When Dominick was nine, he’d discovered the town landfill while out on one of his daily sojourns. He’d been positively entranced as he’d picked through the mountain of trash. That day alone he’d found a lamp, a bowling ball, and a box full of action figures. Soon the landfill had become a daily trek for him, and often he would return home with small treasures. But none had been so monumental as the one he’d found two summers later.

It had been a beat up old go-cart. It didn’t run, which probably had something to do with the missing engine, and it looked like it hadn’t seen a coat of paint since folks thought the bow tie was the height of fashion.

But, all the same, Dominick pushed the heap the five miles home.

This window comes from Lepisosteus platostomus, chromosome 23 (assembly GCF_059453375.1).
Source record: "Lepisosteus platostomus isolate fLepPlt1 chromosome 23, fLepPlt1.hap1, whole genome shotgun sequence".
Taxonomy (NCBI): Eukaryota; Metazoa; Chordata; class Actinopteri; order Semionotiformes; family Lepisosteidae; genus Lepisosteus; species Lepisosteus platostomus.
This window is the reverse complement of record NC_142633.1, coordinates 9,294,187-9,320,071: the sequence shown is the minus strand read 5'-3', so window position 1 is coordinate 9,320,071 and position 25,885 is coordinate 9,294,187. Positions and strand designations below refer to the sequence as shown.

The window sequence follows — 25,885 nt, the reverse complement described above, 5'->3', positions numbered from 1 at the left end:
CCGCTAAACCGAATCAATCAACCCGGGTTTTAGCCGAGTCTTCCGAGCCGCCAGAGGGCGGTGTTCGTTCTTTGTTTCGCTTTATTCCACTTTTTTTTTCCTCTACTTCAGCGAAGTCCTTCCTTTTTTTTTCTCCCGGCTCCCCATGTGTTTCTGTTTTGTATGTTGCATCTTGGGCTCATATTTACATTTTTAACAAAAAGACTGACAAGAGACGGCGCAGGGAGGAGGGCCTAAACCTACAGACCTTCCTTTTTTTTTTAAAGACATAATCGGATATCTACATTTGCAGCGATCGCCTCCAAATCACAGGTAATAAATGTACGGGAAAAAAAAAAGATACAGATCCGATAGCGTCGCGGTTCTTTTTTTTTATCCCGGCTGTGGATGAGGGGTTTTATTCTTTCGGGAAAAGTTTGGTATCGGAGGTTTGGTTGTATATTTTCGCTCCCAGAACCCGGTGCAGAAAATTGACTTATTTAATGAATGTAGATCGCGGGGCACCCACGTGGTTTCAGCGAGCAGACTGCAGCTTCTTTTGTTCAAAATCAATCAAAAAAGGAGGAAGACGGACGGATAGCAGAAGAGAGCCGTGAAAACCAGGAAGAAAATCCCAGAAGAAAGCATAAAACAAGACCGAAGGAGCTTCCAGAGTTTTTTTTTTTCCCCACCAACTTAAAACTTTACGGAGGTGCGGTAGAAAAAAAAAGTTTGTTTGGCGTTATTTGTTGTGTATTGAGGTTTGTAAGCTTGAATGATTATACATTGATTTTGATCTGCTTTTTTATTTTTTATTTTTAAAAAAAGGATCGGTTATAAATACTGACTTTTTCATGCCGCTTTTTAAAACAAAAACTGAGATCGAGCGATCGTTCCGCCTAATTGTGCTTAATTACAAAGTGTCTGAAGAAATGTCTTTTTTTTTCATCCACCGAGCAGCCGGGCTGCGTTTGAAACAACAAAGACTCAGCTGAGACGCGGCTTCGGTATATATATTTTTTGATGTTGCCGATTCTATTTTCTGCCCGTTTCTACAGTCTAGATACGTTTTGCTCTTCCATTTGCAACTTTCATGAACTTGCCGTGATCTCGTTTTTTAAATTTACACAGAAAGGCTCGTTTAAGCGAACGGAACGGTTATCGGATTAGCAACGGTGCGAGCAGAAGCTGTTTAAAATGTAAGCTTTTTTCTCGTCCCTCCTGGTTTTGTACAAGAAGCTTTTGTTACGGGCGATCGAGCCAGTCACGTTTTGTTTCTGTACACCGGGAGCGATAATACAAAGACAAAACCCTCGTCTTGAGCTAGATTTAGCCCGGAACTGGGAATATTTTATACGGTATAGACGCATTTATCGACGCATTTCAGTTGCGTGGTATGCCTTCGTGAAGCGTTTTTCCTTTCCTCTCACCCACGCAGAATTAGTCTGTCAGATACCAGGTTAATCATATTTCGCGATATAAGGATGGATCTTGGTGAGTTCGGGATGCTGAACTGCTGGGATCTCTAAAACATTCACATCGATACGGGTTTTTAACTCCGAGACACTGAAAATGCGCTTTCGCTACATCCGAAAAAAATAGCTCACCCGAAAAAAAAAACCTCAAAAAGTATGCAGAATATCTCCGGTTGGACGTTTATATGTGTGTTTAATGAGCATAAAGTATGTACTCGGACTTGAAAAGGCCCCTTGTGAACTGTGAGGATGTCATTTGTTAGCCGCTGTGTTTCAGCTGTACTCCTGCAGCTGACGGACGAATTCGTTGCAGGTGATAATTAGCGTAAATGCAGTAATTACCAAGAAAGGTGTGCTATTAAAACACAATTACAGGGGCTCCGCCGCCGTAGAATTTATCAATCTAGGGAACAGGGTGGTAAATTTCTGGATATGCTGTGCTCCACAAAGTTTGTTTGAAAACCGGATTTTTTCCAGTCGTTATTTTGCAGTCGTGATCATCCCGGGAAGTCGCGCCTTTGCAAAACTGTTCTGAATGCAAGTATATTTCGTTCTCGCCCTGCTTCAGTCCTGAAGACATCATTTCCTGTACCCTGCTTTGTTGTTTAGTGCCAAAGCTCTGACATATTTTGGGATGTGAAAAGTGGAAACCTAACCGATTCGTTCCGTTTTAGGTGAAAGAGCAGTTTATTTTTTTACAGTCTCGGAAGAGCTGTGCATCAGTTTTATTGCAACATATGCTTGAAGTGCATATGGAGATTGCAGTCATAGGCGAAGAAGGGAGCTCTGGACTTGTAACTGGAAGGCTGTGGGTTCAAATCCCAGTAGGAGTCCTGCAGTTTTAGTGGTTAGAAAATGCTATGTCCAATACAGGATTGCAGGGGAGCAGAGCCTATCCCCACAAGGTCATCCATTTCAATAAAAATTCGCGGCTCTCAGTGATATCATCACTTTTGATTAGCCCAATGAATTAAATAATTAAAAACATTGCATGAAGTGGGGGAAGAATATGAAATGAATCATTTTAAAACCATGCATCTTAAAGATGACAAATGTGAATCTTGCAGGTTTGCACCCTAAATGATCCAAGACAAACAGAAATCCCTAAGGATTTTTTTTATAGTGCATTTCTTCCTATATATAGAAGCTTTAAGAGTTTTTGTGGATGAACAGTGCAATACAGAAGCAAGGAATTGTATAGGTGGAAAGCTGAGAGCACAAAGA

He’d known that his parents were not going to approve of his latest acquisition. They’d call it a waste of time. Sure, if it had had a working engine that would be one thing. But without it, the go-cart would just take up space.

In anticipation of this parental wall, Dominick had hidden the go-cart in the garage.

His parents had never used the garage for anything other than storage. Beyond chucking the occasional box into the garage now and again, his mom and dad had rarely laid eyes inside.

So, Dominick had figured, as long as he kept the big door closed—he’d actually never known it to be open—he could keep the go-cart back in a corner, throw some boxes over the top of it, and tinker on it while his parents were at work with no risk of discovery.

And so that is what he had done.